Towards radical skepticism:
Philosophically, I am a radical skeptic. That is, if we think of "knowing" as meaning certain knowledge, then I don't think there is anything we can know, because all such knowledge is based on observation (which can be faulty), logic (which can be faulty) or faith (which is usually faulty).
How do we know that logic always works?\
Rather than knowing and not knowing, I think we have degrees of sureness. I am very sure that my name is Peter. But not certain. I am pretty sure I will wake up tomorrow. I am reasonably sure that it will rain tomorrow (the forecast right now is at 100% chance, and the forecasts are pretty good for the next day).
Are you certain of anything? What? Why?
There is a large swath of things we have a high enough degree of certainty about to legitimately use the semantic shortcut of saying we know it. And most things we have some degree of uncertainty about, still fit with past experience and the shared experience of others sufficiently that you can plan around them. This is sufficient.
The thing people need more than "radical skepticism" really is "epistemological humility" around things that are ethically or morally ambiguous and exist in complex and unpredictable causal chains. People get over-invested in their ideas and are unable to flex or adjust in response to outcomes.
You can go right back to the whole "I think therefore I am" kind of malarky but in the end, it all works out in the wash. On the one hand, the world is real. On the other, it is an illusion but either way, it fucking hurts when a hammer falls on your foot. So real or not, wear your steel toe-caps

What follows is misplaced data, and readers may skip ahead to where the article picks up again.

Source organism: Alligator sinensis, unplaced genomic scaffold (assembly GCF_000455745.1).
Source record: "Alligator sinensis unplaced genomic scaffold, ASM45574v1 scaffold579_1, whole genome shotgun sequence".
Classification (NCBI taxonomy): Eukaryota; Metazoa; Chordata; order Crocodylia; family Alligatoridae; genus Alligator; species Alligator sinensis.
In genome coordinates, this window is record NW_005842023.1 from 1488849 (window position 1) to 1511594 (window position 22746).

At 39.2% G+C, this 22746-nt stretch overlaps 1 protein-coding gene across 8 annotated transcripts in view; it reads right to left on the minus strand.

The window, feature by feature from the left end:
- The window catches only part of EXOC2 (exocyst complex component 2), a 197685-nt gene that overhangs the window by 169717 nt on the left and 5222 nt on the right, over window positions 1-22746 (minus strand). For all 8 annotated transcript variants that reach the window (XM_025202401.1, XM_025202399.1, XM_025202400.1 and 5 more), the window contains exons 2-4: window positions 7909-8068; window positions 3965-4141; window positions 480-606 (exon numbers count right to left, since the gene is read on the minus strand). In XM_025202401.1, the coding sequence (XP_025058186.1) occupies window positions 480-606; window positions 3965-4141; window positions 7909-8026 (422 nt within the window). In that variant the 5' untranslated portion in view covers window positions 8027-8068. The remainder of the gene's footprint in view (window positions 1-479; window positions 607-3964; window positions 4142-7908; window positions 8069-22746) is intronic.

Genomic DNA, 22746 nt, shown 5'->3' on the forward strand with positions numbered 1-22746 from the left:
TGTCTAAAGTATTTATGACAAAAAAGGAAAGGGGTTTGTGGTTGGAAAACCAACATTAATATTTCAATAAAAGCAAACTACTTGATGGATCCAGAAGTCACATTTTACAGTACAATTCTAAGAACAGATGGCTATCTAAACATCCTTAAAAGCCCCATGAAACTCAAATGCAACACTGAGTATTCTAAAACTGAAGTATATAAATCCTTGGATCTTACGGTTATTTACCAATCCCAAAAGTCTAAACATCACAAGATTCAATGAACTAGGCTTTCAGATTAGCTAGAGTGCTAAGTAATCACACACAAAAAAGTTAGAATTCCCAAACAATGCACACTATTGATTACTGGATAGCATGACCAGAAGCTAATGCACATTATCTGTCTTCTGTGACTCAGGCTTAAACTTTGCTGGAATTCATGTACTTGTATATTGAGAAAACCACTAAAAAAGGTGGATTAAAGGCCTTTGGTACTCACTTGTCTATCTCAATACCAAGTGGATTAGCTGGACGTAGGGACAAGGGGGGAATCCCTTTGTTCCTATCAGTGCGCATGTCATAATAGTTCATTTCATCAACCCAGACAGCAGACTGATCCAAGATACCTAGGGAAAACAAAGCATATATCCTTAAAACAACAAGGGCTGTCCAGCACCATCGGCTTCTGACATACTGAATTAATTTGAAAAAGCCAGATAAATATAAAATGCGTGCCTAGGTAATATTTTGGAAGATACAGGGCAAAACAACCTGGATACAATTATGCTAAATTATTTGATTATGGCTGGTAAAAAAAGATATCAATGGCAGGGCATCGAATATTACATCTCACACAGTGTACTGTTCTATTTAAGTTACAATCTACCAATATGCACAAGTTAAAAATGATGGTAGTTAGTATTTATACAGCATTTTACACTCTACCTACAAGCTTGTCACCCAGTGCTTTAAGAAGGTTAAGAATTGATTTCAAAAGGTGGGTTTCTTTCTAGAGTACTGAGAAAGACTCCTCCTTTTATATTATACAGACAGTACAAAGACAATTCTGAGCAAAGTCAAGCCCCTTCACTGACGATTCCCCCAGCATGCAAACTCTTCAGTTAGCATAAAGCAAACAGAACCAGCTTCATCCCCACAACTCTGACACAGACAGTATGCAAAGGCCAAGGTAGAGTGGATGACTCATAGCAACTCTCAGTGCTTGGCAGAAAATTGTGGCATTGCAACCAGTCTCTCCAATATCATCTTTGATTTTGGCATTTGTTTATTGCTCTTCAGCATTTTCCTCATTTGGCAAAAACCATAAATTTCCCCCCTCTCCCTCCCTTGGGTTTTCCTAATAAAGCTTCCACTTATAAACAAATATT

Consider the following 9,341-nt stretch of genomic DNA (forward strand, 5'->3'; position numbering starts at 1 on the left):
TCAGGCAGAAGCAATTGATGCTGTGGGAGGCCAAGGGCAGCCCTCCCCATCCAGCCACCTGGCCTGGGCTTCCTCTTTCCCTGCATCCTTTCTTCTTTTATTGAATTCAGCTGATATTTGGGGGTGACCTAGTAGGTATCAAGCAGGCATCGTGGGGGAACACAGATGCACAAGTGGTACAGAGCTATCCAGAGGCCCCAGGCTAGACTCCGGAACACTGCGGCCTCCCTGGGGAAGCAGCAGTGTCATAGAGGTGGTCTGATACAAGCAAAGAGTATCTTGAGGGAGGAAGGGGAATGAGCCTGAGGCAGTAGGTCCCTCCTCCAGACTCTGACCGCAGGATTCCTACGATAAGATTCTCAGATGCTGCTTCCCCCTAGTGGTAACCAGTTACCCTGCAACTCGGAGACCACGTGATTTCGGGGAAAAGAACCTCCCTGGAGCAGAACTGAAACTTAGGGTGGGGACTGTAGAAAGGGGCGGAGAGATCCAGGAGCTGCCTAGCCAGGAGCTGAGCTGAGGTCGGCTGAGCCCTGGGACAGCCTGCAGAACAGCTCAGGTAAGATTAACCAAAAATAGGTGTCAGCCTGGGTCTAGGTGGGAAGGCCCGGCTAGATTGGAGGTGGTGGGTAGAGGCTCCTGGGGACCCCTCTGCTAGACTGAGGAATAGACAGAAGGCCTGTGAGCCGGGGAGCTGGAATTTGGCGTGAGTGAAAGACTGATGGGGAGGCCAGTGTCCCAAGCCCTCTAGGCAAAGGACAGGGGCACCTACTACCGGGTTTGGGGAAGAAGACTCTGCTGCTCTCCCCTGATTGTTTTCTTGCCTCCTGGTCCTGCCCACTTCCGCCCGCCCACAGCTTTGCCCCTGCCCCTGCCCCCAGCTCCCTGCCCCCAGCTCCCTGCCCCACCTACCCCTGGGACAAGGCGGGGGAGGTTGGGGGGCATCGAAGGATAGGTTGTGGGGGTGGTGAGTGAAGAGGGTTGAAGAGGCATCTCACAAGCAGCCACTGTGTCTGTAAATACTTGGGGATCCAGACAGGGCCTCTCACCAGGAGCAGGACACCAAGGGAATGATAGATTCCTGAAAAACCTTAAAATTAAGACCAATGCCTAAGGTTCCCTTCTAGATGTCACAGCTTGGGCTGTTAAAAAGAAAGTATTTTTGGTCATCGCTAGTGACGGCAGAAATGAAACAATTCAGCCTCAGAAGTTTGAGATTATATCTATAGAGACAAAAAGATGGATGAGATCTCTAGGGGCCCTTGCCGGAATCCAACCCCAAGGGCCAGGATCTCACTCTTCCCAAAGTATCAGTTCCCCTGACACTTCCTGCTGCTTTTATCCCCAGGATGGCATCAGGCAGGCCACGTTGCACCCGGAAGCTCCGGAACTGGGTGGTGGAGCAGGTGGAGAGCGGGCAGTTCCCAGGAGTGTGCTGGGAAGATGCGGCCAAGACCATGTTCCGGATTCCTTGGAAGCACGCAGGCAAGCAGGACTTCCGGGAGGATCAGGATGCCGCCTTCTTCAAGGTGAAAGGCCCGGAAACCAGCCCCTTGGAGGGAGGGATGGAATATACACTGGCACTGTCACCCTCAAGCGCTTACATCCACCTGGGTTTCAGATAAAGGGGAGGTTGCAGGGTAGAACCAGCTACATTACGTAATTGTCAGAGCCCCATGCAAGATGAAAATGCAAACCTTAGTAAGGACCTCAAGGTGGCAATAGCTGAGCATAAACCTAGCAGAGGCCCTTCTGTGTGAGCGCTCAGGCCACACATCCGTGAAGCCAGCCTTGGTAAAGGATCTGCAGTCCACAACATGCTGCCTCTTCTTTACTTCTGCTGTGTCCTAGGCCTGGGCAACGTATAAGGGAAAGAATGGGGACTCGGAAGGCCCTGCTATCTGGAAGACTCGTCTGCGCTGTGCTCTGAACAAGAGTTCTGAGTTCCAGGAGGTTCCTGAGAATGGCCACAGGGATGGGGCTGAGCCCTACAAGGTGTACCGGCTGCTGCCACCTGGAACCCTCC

What we perceive through the medium of our senses is subjective, how could it be otherwise? Are we all brains in a vat experiencing a "Matrix" existence? Who knows? Perhaps we're just living in a shared definition of reality. Or, we should, at least, share this reality if we want to survive. Just as our ancestors agreed, for the most part, that the saber-toothed tiger was a threat to be avoided, so should we as a species recognize the threats we face, such as pandemics and climate change.
All knowledge, including what we know today as scientific facts, is provisional, subject to future revision. To assume otherwise is to fossilize our understanding of the universe--a process frequently practiced by religion.
If everything I know is wrong, and I know that everything I know is wrong, then that knowledge is also wrong. So, everything I know is true. The problem arises when I realize that I don't truly know anything beyond the fact that I don't truly know anything. But if I know that, it's wrong.